The Safari Rally is considered by many to be the world’s toughest rally between man and machine.

This unique motorsports event emerged from east Africa in 1953; it was run to mark the Coronation of Queen Elizabeth II.  Originally travelling though: Kenya, Tanzania, and Uganda. Nairobi was traditionally the start and finish point for the rally with a distance around 6000km over 5 days; Under Extreme heat and wet conditions: 40 degrees and 80 to 90 percent of humidity.

Since 1974, the rally has stayed within the borders of Kenya due to political unrest in the other countries.

The rally was an Irresistible challenge for the manufacturer and the drivers due to road flooding, mud sliding; Rain that could sink the cars in bad weather, and dries in the sun. This is why up to 90 percent of the cars entered in the race never reached the finish line. Rain and mud have not only claimed the vast majority of cars lost in the Safari rally, but the lives of a few drivers and spectators as well.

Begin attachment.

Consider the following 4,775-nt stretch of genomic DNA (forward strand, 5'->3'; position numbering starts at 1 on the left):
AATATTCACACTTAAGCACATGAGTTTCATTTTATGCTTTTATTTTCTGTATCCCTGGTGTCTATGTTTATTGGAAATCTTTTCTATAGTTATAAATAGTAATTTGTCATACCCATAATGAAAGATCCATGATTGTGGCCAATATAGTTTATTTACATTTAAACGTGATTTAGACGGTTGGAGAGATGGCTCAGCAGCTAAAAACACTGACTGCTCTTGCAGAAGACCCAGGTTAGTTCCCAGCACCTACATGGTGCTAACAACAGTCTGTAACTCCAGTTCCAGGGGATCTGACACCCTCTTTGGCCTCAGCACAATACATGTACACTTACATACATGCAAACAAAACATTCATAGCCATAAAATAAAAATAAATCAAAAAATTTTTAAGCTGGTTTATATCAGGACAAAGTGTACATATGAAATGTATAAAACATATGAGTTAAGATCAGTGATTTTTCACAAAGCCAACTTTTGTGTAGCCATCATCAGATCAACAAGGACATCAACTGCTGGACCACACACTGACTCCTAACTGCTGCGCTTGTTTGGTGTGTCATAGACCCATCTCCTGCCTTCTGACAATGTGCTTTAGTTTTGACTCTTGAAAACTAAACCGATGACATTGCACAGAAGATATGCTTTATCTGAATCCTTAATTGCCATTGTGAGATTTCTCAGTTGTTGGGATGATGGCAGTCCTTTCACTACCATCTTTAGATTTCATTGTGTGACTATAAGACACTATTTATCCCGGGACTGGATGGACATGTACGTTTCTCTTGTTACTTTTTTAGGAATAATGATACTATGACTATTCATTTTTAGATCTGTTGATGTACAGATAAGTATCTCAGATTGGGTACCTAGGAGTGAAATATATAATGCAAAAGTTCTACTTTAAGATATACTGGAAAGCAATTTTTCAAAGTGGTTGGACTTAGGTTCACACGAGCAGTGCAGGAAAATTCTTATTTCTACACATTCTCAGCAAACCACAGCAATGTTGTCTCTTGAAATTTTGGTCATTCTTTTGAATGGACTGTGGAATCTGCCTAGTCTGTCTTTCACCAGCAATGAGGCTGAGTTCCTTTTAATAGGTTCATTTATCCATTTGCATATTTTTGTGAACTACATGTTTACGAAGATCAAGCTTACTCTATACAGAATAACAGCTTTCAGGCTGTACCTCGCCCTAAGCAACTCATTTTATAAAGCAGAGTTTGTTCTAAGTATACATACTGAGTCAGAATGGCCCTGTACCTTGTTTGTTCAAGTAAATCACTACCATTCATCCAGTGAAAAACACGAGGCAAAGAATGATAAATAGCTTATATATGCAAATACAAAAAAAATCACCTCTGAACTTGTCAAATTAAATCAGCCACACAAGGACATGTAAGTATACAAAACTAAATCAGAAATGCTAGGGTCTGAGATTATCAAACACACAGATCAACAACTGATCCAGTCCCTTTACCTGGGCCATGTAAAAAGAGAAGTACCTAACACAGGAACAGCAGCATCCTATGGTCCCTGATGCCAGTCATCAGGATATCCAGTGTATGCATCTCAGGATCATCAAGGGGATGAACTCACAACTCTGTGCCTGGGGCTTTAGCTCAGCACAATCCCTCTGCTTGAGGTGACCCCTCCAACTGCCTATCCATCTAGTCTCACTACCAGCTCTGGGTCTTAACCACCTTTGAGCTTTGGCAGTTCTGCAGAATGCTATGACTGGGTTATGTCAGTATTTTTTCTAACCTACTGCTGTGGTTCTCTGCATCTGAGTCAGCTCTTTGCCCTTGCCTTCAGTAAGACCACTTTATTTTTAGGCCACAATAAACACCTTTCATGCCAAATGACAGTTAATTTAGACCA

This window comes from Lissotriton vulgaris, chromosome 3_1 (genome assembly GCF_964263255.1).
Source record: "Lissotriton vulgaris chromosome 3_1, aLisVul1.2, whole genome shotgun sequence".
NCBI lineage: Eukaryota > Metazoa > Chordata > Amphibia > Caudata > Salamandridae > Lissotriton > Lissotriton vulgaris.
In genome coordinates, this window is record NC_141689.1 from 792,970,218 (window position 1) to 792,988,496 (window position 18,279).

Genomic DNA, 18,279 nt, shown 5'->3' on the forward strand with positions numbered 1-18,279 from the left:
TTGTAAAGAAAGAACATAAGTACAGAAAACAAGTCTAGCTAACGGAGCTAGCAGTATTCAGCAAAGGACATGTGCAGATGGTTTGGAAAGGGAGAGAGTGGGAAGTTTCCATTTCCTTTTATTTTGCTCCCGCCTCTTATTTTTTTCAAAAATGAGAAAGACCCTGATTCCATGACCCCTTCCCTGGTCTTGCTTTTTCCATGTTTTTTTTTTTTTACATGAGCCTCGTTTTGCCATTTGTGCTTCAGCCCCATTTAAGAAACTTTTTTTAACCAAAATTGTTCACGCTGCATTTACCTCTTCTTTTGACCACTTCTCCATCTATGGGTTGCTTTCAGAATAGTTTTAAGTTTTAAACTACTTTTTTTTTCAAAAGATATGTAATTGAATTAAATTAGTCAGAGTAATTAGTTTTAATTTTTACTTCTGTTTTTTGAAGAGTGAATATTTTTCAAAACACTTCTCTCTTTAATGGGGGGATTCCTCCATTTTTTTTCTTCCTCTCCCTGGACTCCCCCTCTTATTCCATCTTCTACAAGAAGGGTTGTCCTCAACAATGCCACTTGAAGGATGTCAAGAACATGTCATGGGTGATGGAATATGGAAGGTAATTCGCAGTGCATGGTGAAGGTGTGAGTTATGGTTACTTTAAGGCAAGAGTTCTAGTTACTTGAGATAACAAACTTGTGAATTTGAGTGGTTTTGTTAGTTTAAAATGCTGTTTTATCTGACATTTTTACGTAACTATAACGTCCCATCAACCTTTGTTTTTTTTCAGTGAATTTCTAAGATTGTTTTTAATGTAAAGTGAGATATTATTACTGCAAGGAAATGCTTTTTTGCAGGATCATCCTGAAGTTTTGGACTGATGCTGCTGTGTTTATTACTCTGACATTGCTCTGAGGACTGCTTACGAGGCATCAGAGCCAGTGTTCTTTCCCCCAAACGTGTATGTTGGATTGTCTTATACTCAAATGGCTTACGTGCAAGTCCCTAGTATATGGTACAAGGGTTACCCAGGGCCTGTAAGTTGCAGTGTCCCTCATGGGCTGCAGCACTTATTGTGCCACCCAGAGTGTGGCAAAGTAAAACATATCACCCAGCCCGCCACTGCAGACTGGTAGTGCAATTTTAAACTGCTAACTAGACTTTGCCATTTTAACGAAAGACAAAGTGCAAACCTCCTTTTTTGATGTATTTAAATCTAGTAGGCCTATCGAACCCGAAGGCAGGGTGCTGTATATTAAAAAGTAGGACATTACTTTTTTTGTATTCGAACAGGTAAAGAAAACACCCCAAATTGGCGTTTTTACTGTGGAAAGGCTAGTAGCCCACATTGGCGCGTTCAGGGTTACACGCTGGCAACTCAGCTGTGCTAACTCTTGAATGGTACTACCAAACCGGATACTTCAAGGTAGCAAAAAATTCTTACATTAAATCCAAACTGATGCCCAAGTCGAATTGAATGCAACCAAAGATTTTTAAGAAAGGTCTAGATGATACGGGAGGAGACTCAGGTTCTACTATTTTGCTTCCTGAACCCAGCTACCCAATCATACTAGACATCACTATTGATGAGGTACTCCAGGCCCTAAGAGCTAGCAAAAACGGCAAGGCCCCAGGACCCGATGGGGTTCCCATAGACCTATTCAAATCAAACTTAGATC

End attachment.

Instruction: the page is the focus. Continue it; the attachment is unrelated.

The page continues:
The event was part of the World Rally Championship calendar for many years until being excluded due to lack of funding and organisation in 2003.

Drivers had always to be vigilant from the hazards of wildlife and farm animals on the course; A huge bird crashed the windscreen of Tommi Mäkinen before he wins the rally in 2001. That years drivers like Dider Oriole, Colin McRae, peter Solberg and others didn’t reach the finish line.

 

 

Legendary cars succeeded in the Safary rally: Lancia Stratos, Delta HF Integrale, Toyota Celica, Mini Cooper S, Porsche 911. Datsun 240Z, Audi Quattro,  Subaru Impreza, Peugeot 205 turbo, Peugeot 206 wrc, Mitsubishi lancer..

 

 

 

 

 

And elite drivers such as:

Colin McRae(1997, 1999, 2002 )

Tommi Mäkinen(1996, 2001)

Richard Burns(1998, 2000)

Carlos Sainz(1992)

Ari Vatanen(1983)

Juha Kankkunen(1985, 1991, 1993)

Nowadays the Kenyan government is trying to get the rally’s WRC status restored